Although the rash of slapped cheek disease can be quite impressive, it is a common childhood illness which is generally mild in children. Slapped cheek syndrome or Slapped cheek disease is also known as erythema infectiosum or Fifth disease.


What is Slapped Cheek?

Slapped cheek is caused by a virus called parvovirus B19.

It is a common childhood illness which generally occurs in school-age children but can occur at any age and tends to around more in the spring.

The incubation period of slapped cheek disease is 4 to 20 days (generally 4 to 14 days), meaning that you can be exposed to the virus and not develop symptoms until 4 to 20 days later.

Approximately 5 or 6 out of 10 adults have been exposed to parvovirus and have immunity.

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What are the key signs and symptoms?

The classic symptom is a bright red rash – less obvious on black or brown skin than on white skin – on one or both cheeks: the name slapped cheek disease comes from the appearance of the rash on the cheek(s) – it does look like someone's just been slapped around the face!

Although it can look quite dramatic, it can also look more blotchy.

There may also be a generalised rash over the rest of the body.

The rash is not itchy or painful.

Before the rash appears, your child may be unwell with symptoms such as a fever, headache and sore throat.

About a week to 10 days later the rash can appear, and by the time it does, your child is no longer infectious.

But not everyone will develop symptoms: in fact about 1 in 4 people are asymptomatic, so you can have been exposed and therefore have immunity but not know it.

How do I know the rash is Slapped Cheek and not measles?

It isn't always easy to differentiate rashes but the rash and symptoms of slapped cheek are different to measles, in that children with measles may be more unwell, with a higher fever, sore red eyes and small grey/white spots inside the cheeks, followed a few days later by a blotchy rash which starts on the head and spreads to rest of the body.

Measles can also be prevented with the MMR vaccination; there is currently no vaccination against the parvovirus which causes slapped cheek syndrome.

What should I do if I think my child has Slapped Cheek?

There is no specific treatment for slapped cheek disease, but make sure that your child is well hydrated and use age-appropriate doses of either paracetamol or ibuprofen if required.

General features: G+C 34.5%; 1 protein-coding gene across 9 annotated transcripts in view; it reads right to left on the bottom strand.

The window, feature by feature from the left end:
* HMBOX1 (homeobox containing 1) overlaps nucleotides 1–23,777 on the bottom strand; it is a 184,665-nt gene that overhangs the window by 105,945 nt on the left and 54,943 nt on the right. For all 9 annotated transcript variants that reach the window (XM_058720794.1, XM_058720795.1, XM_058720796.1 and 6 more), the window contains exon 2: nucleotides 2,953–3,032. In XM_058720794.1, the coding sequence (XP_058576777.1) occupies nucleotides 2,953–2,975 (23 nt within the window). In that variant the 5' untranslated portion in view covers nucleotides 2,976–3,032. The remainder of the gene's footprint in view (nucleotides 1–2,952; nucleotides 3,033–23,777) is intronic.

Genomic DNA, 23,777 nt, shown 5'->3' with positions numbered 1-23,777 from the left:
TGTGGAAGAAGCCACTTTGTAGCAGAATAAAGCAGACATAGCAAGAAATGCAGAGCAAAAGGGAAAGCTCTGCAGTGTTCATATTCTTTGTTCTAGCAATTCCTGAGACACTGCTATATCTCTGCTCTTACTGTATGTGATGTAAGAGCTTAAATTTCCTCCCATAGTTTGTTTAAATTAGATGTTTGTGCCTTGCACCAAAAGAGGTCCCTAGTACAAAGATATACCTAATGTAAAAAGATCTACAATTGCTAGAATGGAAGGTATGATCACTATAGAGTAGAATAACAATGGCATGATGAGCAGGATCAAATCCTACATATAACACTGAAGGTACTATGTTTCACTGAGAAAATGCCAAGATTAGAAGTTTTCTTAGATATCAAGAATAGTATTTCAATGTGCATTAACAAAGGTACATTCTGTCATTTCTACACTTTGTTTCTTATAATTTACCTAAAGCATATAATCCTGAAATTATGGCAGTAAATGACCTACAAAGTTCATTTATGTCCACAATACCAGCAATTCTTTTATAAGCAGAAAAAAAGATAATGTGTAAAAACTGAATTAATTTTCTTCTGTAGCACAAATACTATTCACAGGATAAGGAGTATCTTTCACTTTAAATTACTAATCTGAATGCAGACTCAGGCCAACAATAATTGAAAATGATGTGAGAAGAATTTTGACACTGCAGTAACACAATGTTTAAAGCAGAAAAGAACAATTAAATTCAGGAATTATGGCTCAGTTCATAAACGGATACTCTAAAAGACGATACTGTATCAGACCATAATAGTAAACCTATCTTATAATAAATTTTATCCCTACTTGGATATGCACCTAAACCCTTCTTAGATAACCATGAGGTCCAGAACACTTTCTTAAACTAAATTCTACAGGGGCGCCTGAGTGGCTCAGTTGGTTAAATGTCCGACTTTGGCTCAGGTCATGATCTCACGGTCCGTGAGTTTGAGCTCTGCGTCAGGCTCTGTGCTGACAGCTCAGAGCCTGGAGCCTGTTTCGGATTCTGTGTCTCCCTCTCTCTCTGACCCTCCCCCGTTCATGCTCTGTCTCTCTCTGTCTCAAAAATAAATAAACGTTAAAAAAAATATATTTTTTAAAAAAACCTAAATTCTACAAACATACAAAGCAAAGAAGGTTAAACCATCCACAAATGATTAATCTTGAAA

Do I need to keep my child off nursery or school?

If your child has a fever and is unwell they should be kept at home. Once the rash has developed, they are no longer infectious and can return to school. However it is important to inform the school so that staff members can take appropriate action if they are pregnant (see Is slapped cheek something to worry about in pregnancy?, below).

How long does it last for?

The incubation period of slapped cheek syndrome, the time from exposure to symptoms is 4 to 20 days. Then if symptoms develop there tends to be about a week to 10 days before the rash generally fades – though it can last up to a month or so.

More rarely, slapped cheek syndrome can also cause joint pains and stiffness, though this is commoner in adults than children. Even after the other symptoms have resolved, joint pain and stiffness can remain for weeks.

Is Slapped Cheek something to worry about in pregnancy? What do I need to know?

If you are pregnant and are exposed, seek medical advice. Most pregnant women will not be seriously unwell but if you have the infection before 20 weeks of pregnancy, miscarriage is more of a risk.

In this situation, your doctor is likely to request a blood test to see if you have antibodies and therefore immunity to parvovirus. If you don’t have immunity then the antenatal team will be informed and they may request other tests such as an ultrasound scan.

Images: Science Medical Library

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Dr Philippa Kaye works as a GP in both NHS and private practice. She attended Downing College, Cambridge, then took medical studies at Guy’s, King’s and St Thomas’s medical schools in London, training in paediatrics, gynaecology, care of the elderly, acute medicine, psychiatry and general practice.